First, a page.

ALLERGY, RESPIRATORY
Keep Asthma, Allergies at Bay for the Holidays
Climate Change Could Sting Allergy, Asthma Sufferers
Asthmatics Who Quit Smoking May Reverse Lung Damage
ALTERNATIVE MEDICINE
Should Your Child Be Seeing a Chiropractor?
Ginger Can Ease Nausea From Chemotherapy Treatments
Maggots as Good as Gel in Leg Ulcer Treatments
ANIMAL CARE
Safe Toys for Dogs
Rest Easy. When It Comes to Swine Flu, Your Pet Is Safe
Separation Anxiety, Canine-Style
BONES & JOINTS
Soccer's a Winner for Building Bone Health in Girls
New Clues to How Fish Oils Help Arthritis Patients
Tai Chi May Help Ease Fibromyalgia
CANCER
Green Tea Compound Slowed Chronic Lymphocytic Leukemia
Researchers ID Genetic Markers for Esophageal Cancer
Study Cites Gains in Gall Bladder Cancer Treatment
CAREGIVING
Memory Loss Help from Brain Supplement Prevagen
Transition From Home to Hospital Rarely Seamless
Many Hospital Patients Can't ID Their Doctors
CIRCULATORY SYSTEM
Grapefruit-Heavy Diet Helped Spur Dangerous Clot
Vitamins Do Older Women Little Good
Years of Exposure to Traffic Pollution Raises Blood Pressure
COSMETIC
With Psoriasis, the Internet May Offer Hope
Study Evaluates Laser Therapies for Hair Removal
The Acne Drug Accutane More Than Doubles Depression Risk
DENTAL, ORAL
Sports Drinks May Be Tough on Teeth
Periodontal Disease Impacts Whole Health
Holistic Dentistry-My View
DIABETES
Vitamin K Slows Insulin Resistance in Older Men
Spices, Herbs Boost Health for Diabetics
Boosting Vitamin D Can Do a Heart Good
DIET, NUTRITION
5 Reasons why you could gain weight while dieting
Mediterranean Diet May Help Prevent Depression
Fish Oil's Benefits Remain Elusive
DISABILITIES
Could Your Cell Phone Help Shield You From Alzheimer's?
Review Finds Marijuana May Help MS Patients
ENVIRONMENTAL HEALTH
Cleaning House May Be Risky for Women With Asthma
Improved Fungicides May Be Easier on Environment
Arsenic in Drinking Water Raises Diabetes Risk
EYE CARE, VISION
Retinal Gene Is Linked to Childhood Blindness
Americans Losing Sight of Eye Health
Brain Adapts to Age-Related Eye Disease
FITNESS
More Steps a Day Lead to Better Health
Weak Muscles May Cause 'Runner's Knee'
Simple Exercise Precautions To Help Keep Baby Boomers Fit
GASTROINTESTINAL PROBLEMS
Traditional Nonsurgical GERD Treatments Not Impressive
Soothing Imagery May Help Rid Some Kids of Stomach Pain
Olive Oil May Protect Against Bowel Disease
GENERAL HEALTH
Swine Flu May Pose Problems for Pregnant Women
Eating Nuts May Help Cholesterol Levels
Even Young Kids Can Learn CPR
HEAD & NECK
Ski Helmets Encouraged for All
Many Children Will Outgrow Headaches
Zen May Thicken Brain, Thwart Pain
HEALTH & TECHNOLOGY
Save Your Aging Brain, Try Surfing The Web
Airport Full Body Scanners Pose No Health Threat: Experts
The Internet Is Becoming One-Stop Shopping for Health Help
HEARING
Summer Sounds Can Lead to Hearing Loss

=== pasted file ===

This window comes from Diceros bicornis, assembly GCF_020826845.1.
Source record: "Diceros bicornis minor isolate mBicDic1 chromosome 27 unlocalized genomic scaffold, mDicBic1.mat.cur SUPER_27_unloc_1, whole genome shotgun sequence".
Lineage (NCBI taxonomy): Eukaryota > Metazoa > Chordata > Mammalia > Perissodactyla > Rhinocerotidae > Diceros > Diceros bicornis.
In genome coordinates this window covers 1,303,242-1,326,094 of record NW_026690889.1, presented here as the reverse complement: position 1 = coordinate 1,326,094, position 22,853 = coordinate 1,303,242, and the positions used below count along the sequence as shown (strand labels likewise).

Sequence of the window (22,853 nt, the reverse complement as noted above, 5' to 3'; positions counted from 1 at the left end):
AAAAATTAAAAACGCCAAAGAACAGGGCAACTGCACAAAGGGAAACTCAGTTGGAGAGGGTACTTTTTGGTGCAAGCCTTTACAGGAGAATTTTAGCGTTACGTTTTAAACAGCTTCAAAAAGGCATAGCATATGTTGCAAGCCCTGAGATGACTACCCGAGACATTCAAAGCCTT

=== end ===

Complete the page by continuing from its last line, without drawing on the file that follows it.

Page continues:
Noise Hurts Men's Hearing More, Study Shows
HEART & CARDIOVASCULAR
Years of Heavy Smoking Raises Heart Risks
Fatty Fish May Cut Heart Failure Risk in Men
More Steps a Day Lead to Better Health
INFECTIOUS DISEASE
The HPV Vaccine: Preventative Medicine or Human Sacrifice?
Dry Weather Boosts Odds of Flu Outbreaks
Viral Infection Might Trigger High Blood Pressure
INFERTILITY
Obesity May Affect Fertility in Young Womene
KID'S HEALTH
Family Medicine Cabinet Top Source Of Kid's Poisonings
Teen Internet Addicts More Likely to Self-Harm: Study
Mom and Baby Alike May Benefit From Exercise
MEN'S HEALTH
Drinking Green Tea May Slow Prostate Cancer
Low Iron Levels Cut Cancer Risk in Men With PAD
Low Vitamin D Levels May Boost Men's Heart Attack Risk
MENTAL HEALTH
Consciousness Helps the Mind and Body Work Together
Chocolate a Sweet Pick-Me-Up for the Depressed
Positive Brain Changes Seen After Body-Mind Meditation
PAIN
Tai Chi May Help Ease Fibromyalgia
Acupuncture, Real or Fake, Eases Back Pain
Alleviating Rheumatoid Arthritis
PHYSICAL THERAPY
PREGNANCY
Heart Defects in Newborns Linked to Antidepressants
Sleeping Could Help Women Lose The Baby Fat
Exercise As Well As Acupuncture, May Ease Polycystic Ovarian Syndrome
SENIORS
Mediterranean Diet Plus Exercise Lowers Alzheimer's Risk
Tai Chi May Help Ward Off Knee Pain in Seniors
For a Healthier Retirement, Work a Little
SEXUAL HEALTH
SLEEP DISORDERS
Pay Attention to Signs That Say You're Too Fatigued to Drive
6 to 8 Hours of Shut-Eye Is Optimal for Health
Sleeping Could Help Women Lose The Baby Fat
WOMEN'S HEALTH
Bitter Melon Extract May Slow, Stop Breast Cancer
Sleeping Could Help Women Lose The Baby Fat
Omega-3 May Reduce Endometriosis Risk
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Tanning Beds Shown To Raise Cancer Risk, Study Says

TUESDAY, July 28 (HealthDay News) -- The International Agency for Research on Cancer on Tuesday moved tanning beds to its highest cancer risk category -- "carcinogenic to humans," according to a new report.